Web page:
A considerable aid to clarity and distinction are the lengthening and abbreviation and alteration of words. Being otherwise than in the ordinary form and thus unusual, these will produce the effect of distinction, and clarity will be preserved by retaining part of the usual form.
Those critics are therefore wrong who censure this manner of idiom and poke fun at the poet, as did the elder Eucleides [Note] who said it was easy to write poetry, granted the right to lengthen syllables at will. He had made a burlesque in this very style: Ἐπιχάρην εἶδον Μαραθῶνάδε βαδίζοντα and οὐκ ἄν γ' ἐράμενος τὸν ἐκείνου ἐλλέβορον. [Note]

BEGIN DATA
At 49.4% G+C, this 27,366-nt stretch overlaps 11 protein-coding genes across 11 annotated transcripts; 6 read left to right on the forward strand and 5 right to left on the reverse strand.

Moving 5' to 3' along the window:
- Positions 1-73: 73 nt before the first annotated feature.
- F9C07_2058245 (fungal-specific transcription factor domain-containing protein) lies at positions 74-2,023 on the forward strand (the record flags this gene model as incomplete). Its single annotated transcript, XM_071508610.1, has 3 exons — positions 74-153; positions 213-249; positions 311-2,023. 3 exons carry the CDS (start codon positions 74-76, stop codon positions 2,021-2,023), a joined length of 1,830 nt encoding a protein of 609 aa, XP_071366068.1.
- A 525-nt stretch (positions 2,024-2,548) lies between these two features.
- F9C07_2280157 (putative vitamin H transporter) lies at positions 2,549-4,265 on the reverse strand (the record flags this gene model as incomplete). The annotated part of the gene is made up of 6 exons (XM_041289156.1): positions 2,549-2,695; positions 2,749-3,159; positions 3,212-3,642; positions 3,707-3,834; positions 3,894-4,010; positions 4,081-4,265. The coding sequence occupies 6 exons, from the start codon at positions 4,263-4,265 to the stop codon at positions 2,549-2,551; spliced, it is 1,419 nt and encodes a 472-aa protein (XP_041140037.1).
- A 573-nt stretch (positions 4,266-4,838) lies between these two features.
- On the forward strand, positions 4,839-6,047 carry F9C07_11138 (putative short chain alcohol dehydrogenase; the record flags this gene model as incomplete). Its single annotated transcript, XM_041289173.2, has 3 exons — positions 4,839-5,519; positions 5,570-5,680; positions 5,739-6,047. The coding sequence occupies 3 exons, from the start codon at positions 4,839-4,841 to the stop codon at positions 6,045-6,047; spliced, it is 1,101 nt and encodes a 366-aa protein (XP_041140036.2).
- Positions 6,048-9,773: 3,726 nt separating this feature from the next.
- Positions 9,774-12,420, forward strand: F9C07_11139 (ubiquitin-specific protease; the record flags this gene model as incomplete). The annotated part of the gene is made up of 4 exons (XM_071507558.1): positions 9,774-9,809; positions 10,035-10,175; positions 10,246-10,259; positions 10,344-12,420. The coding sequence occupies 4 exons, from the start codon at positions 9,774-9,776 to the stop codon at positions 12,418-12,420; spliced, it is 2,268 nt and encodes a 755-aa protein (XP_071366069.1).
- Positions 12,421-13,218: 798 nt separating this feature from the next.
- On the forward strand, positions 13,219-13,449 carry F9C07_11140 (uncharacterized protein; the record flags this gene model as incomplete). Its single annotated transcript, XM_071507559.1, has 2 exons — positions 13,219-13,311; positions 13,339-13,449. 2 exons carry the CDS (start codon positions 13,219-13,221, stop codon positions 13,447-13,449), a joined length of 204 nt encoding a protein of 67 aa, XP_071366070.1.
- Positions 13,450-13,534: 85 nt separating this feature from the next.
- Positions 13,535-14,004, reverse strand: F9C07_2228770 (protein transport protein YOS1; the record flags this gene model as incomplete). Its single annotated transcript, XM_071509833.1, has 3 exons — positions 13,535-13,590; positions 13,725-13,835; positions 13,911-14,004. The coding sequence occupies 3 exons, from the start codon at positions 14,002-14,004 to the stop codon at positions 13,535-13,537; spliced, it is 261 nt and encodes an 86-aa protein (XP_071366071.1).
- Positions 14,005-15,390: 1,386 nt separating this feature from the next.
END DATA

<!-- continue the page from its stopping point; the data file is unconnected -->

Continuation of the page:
Now to make an obtrusive use of this licence is ridiculous;
but moderation is a requisite common to all kinds of writing. The same effect could be got by using metaphors and rare words and the rest unsuitably for the express purpose of raising a laugh.
What a difference is made by the proper use of such licence may be seen in epic poetry, if you substitute in the verse the ordinary forms.
Take a rare word or metaphor or any of the others and substitute the ordinary word; the truth of our contention will then be obvious.